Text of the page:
Luxury homes that are vacant can be hard to sell. Plus, they are at greater risk for break-ins.
Kelli Reed is a modern-day nomad.
She lives in a for-sale six-bedroom, 5,000-square-foot luxury lakefront home that is decorated with her own furniture, paying a fraction of the typical rent. When the home gets a buyer, she’ll move into another for-sale upscale home, taking her belongings with her.
She could be in each home as little as a month or a couple of months or longer.
“I never know where I’m going to be month-to-month,” she said.
Reed is a live-in luxury-home caretaker.
Luxury homes that are vacant can be hard to sell. Plus, they are at greater risk for break-ins. Occupied and staged homes, however, show and sell better.
To make vacant high-end homes more marketable, two Valley companies, Showhomes and HomeTenders of America, provide live-in caretaking services, complete with furniture and accessories.
There are benefits for everyone involved, representatives say.
Sellers get their homes professionally staged without having to pay for it or the furniture rental. Not having to rent furniture can mean a savings of $6,000, likely more, a month, said Janelle Joyce,CQ who owns one of the two Valley franchises of Showhomes. Reed owns the other.
Sellers also don’t have to pay monthly utility bills or for upkeep on the home. They also don’t pay for the live-in caretaking services, although there may be a small fee at time of escrow.
Management companies make their money from the fees the live-in managers pay. At any given time, they have up to 30 or 40 homes with live-in managers.
Potential buyers get to view decorated homes instead of empty ones. They can better visualize how their furniture will look rather than being perplexed by bare rooms that have no personality.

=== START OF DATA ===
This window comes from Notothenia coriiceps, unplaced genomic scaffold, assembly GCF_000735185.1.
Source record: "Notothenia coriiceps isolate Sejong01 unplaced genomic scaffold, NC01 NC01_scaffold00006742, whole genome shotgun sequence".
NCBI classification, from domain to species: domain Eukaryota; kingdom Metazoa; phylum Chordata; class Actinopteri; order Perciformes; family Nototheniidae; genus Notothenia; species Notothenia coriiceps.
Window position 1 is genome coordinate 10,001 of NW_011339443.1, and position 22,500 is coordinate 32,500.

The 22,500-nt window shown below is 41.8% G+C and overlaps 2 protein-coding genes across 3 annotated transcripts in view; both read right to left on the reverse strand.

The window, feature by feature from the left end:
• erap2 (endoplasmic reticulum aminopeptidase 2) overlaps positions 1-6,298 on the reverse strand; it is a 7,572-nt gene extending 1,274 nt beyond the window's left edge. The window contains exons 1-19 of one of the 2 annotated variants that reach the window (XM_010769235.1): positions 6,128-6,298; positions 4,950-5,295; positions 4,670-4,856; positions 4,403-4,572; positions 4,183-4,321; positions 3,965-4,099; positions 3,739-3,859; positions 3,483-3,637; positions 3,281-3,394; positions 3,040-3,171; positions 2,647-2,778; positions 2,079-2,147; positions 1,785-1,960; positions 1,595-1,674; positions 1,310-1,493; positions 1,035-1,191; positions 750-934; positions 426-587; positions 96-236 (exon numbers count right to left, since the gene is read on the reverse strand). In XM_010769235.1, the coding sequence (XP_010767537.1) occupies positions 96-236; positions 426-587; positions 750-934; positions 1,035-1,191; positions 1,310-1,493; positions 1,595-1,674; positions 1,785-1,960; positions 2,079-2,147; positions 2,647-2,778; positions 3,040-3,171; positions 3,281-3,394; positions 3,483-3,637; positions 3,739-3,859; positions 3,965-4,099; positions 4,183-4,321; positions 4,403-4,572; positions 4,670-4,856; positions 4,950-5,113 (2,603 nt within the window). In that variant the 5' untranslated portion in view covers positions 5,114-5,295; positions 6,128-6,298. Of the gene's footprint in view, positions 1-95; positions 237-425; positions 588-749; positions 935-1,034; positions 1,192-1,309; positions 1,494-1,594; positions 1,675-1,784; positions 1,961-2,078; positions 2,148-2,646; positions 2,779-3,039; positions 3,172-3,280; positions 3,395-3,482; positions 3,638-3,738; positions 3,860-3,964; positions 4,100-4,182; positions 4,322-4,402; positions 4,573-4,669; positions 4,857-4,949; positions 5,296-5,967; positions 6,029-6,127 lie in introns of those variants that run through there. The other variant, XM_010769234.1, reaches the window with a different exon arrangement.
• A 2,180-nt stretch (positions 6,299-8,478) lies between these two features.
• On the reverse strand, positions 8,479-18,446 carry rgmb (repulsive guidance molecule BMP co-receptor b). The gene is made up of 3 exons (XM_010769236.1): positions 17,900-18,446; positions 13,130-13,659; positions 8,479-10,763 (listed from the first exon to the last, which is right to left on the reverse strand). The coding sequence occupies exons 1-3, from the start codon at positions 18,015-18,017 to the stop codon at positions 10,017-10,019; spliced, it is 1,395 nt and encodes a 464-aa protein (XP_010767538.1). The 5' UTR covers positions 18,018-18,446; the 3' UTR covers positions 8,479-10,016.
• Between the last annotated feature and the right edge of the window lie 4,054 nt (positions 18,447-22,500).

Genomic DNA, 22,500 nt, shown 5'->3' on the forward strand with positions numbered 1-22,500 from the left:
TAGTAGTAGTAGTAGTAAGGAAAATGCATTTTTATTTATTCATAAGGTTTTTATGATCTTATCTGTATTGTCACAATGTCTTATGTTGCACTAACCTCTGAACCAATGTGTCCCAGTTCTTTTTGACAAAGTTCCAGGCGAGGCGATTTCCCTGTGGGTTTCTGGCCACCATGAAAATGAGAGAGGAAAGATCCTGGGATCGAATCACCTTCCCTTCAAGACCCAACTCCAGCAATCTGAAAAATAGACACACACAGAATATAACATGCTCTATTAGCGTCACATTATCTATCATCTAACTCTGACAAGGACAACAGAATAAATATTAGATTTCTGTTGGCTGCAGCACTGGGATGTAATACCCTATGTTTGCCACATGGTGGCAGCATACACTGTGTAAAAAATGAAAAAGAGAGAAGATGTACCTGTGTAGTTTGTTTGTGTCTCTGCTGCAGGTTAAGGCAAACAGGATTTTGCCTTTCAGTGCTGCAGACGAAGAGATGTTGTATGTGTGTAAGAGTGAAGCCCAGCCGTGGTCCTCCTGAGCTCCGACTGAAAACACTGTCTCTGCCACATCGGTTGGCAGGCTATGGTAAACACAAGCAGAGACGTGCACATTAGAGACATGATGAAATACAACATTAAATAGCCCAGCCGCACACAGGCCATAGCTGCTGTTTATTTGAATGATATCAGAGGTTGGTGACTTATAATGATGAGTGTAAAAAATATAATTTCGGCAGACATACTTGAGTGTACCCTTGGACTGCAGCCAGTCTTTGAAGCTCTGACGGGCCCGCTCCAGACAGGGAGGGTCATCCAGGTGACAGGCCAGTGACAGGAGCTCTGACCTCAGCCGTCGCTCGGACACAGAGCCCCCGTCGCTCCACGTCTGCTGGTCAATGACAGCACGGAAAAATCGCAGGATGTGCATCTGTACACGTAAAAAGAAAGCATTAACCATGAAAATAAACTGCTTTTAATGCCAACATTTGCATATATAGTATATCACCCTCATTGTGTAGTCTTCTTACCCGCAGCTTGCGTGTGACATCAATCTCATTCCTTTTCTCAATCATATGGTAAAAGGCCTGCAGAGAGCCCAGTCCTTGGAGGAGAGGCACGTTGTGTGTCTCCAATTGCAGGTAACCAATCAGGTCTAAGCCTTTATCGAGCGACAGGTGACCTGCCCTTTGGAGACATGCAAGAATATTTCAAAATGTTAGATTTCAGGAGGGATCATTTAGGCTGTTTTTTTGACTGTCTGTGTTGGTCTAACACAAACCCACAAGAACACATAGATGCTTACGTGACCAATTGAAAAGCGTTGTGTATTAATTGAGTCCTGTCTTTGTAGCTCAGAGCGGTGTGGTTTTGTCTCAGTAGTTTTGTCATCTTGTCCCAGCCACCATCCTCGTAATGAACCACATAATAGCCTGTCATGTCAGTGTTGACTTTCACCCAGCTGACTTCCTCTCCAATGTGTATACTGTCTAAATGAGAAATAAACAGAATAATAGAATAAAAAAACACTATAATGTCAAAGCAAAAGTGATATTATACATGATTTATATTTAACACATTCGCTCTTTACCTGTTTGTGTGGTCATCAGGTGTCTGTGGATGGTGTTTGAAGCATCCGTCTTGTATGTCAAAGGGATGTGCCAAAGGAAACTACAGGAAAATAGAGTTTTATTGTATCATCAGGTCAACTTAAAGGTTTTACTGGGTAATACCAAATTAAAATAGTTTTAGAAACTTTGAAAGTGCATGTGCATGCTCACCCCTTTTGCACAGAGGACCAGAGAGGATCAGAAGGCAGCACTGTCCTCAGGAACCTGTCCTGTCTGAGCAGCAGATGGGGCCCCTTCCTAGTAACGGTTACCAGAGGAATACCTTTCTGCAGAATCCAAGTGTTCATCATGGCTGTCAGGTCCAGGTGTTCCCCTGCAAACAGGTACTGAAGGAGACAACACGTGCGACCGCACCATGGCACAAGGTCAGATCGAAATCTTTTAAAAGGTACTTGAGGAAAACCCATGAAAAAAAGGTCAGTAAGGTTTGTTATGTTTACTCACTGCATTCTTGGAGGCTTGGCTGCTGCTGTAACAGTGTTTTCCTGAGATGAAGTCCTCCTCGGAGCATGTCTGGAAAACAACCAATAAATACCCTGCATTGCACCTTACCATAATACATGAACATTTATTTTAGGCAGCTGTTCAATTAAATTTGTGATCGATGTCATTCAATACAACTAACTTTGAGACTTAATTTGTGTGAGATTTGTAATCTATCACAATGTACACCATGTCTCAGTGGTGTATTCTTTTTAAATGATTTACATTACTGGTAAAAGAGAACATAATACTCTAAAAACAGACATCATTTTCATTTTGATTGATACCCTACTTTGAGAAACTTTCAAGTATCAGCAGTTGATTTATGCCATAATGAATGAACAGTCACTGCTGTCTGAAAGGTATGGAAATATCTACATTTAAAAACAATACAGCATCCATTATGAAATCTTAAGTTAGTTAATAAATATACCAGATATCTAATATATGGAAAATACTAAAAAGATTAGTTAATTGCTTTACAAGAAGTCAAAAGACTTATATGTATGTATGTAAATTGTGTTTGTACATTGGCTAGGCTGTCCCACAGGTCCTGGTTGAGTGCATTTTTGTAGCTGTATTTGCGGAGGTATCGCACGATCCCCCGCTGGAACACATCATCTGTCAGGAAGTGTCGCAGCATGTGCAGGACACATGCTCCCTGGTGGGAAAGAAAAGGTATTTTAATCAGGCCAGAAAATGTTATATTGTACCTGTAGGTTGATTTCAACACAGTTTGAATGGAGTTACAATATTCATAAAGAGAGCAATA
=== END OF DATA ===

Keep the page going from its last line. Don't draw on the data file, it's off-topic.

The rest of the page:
Live-in managers get to live in high-end homes for a fraction of the cost. They pay a fee — typically about a third of the cost it would be to rent such a home — to the management company, plus they pay the utilities and yard and pool care.
There are drawbacks.
Live-in managers have to keep the homes impeccably clean so that the home can be shown at a 30-minute or hour’s notice.
“You have to make your bed every day,” Joyce said, laughing. “That’s just the beginning of it.”
Toilet seats must be down. Sinks must be free of debris. Granite kitchen counters must be clear of spots. There can be no clutter.
“Everything has to look perfect,” she said.
Managers must leave if a home is going to be shown to potential buyers. And if the home is sold? They generally have up to a month to move. And it’s usually to another for-sale vacant luxury home.
The nomadic lifestyle attracts a certain type of person, said John Bezik, who with his wife, Cyndee, owns HomeTenders of America, based in Scottsdale. The couple also are live-in caretakers of a luxury home.
“This is good for people in transition, people getting relocated, for people who don’t want a long-term lease,” he said. It also attracts people who have gone through bankruptcies, divorces, short sales and foreclosures “so they can get their credit together.”
Most of the managers have previously lived in luxury homes and so have the furnishings to match, he said. But they need a place to live.
Being a home caretaker allows them to retain the lifestyle while not having to pay the high price, he said. And they don’t have to pay for a storage unit for their furniture.
The staged homes typically sell in four to five months but may take as long as a year, Joyce said. Showhomes homes generally range from 4,000 to 15,000 square feet, with larger homes and some architectural styles, such as ultra contemporary, taking longer to sell, she said.
Caretakers, who must pass background checks, are matched with homes that fit the style of their furnishings.
Reed says she likes her lifestyle, which is simpler than it was in the past.
“It was a life change,” she said. “Before this, my life was so structured.”
After getting divorced, she moved to the Valley because her brother lived here. She wanted a job that gave her flexibility, allowed her to be social and gave her time to get involved with her church.
Owning the East Valley Showhomes franchise lets her do all that plus be her own boss, she said.
And she enjoys the luxury lifestyle, even though it’s a temporary one in each house.
“A home doesn’t define me,” she said. “I don’t have sentimental value on material things. My value is with my family and friends.”
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